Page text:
Trump administration asks US Supreme Court to end Obamacare
The third challenge to the landmark law, formally known as the Affordable Care Act, comes as the United States records some of its highest coronavirus infection rates since the contagion hit the country.
Under Obamacare, millions of Americans are required to buy health insurance or face a tax penalty.
But in 2017 Congress eliminated the fine for people who failed to sign up — known as the individual mandate — removing a key part of former President Barack Obama’s policy.
The Department of Justice (DoJ) argues “the individual mandate is not severable from the rest of the Act.”
Because of that “the mandate is now unconstitutional as a result of Congress’s elimination … of the penalty for noncompliance,” it said in a late filing.
As a result “the entire ACA thus must fall with the individual mandate.”
The DoJ also argues that ACA coverage protecting people with pre-existing conditions — rules that mean insurers cannot refuse customers because of their age, gender or health status — should also be overturned.
The Supreme Court will hear the case in its next term starting October, but US media reported that it is unlikely to be examined before the presidential election in November.
Democrat House Speaker Nancy Pelosi condemned the Trump administration’s move and called it an “act of unfathomable cruelty” during the pandemic.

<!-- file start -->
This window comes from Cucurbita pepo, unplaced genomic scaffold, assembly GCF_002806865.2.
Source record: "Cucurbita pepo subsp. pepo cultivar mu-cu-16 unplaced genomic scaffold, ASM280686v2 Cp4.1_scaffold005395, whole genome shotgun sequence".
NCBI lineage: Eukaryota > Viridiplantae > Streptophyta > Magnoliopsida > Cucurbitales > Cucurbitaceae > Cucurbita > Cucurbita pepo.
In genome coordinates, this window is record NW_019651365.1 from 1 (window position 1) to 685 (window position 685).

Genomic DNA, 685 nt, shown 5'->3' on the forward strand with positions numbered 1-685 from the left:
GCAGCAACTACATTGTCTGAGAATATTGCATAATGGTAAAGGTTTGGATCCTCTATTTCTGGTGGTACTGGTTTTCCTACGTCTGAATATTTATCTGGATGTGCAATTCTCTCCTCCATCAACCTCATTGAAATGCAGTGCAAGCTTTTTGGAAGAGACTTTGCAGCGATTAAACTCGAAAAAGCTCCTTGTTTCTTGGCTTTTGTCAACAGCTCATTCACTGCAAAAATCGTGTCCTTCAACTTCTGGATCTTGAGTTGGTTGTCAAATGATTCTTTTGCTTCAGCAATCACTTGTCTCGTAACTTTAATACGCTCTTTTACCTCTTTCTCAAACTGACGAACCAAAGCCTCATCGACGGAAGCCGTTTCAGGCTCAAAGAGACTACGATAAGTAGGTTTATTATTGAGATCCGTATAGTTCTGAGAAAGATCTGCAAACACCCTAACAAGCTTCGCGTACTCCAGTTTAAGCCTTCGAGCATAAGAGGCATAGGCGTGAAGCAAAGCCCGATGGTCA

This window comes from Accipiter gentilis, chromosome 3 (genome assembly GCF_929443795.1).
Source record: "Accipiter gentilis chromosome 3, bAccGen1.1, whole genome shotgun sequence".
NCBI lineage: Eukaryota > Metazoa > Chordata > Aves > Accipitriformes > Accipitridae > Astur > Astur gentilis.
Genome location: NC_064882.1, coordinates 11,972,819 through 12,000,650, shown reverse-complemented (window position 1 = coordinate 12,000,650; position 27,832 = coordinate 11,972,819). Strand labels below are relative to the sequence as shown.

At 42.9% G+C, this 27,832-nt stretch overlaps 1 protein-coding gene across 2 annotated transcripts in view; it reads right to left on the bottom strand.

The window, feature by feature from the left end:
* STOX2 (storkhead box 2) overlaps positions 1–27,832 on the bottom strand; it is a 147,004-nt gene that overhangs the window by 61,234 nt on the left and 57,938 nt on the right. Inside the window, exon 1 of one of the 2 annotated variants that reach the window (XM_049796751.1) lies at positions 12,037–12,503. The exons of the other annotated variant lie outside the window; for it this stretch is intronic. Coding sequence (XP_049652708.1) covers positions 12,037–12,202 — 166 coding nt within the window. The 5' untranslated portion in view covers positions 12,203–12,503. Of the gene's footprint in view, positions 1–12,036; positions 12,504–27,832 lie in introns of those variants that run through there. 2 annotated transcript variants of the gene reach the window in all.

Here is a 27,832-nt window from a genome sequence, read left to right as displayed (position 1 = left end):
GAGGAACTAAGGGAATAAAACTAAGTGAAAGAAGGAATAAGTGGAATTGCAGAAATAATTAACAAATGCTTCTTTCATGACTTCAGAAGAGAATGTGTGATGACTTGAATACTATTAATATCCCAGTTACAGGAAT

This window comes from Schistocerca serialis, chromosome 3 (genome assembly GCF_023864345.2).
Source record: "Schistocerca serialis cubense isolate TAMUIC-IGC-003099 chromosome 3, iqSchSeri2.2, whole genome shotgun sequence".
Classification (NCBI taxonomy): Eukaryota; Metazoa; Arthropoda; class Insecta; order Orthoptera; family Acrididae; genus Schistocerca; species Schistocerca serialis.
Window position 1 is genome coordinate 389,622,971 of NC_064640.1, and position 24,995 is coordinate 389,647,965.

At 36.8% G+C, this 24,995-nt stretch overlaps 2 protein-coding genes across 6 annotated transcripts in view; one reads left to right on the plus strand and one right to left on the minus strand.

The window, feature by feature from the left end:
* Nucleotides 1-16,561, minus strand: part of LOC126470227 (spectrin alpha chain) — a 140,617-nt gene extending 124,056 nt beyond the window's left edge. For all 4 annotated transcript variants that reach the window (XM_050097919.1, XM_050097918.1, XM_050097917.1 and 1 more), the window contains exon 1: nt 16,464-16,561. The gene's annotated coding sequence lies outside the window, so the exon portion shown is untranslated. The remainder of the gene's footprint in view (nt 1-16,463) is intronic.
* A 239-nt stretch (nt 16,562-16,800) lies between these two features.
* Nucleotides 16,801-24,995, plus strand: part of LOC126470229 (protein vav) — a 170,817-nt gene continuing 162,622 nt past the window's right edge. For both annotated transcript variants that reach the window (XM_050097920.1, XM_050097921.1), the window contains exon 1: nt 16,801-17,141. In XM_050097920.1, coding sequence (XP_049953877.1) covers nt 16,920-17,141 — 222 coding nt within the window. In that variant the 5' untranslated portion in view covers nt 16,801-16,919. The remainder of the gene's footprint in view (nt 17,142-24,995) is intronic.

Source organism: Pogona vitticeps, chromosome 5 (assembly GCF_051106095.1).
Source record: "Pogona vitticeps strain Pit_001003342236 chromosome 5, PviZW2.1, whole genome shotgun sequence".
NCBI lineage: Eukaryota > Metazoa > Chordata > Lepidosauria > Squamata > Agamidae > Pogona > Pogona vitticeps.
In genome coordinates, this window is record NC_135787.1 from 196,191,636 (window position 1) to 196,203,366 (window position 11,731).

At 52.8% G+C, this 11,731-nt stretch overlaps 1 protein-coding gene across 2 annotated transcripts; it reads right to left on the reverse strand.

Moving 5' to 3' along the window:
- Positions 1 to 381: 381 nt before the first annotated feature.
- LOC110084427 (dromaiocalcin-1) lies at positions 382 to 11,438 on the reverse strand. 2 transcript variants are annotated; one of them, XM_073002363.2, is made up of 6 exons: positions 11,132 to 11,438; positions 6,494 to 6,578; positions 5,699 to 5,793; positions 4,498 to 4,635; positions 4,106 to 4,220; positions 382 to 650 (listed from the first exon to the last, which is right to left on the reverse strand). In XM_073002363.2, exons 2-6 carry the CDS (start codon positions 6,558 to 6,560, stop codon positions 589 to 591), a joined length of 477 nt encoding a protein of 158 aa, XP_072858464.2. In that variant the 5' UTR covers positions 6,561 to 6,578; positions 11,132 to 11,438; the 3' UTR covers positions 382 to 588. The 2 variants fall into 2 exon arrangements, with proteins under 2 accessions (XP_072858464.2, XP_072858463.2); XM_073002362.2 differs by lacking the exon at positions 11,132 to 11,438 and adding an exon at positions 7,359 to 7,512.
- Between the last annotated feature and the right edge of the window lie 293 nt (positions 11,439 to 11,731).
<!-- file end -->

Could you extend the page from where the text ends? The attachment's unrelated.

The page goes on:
She claimed if passed 130 million Americans with pre-existing conditions could lose the ACA’s protections, and as many as 23 million citizens could be left without any insurance.
“There is no legal justification and no moral excuse for the Trump Administration’s disastrous efforts to take away Americans’ health care,” she said.
The US has been particularly badly hit by the coronavirus pandemic — and unlike Europe and parts of East Asia, has never climbed down from its peak.
Twenty-nine states are now experiencing fresh surges, with almost 40,000 new cases recorded, according to the Centers for Disease Control and Prevention.
US health officials now believe based on antibody surveys that about 24 million people may have been infected at some point — 10 times higher than the officially recorded figure of around 2.4 million.
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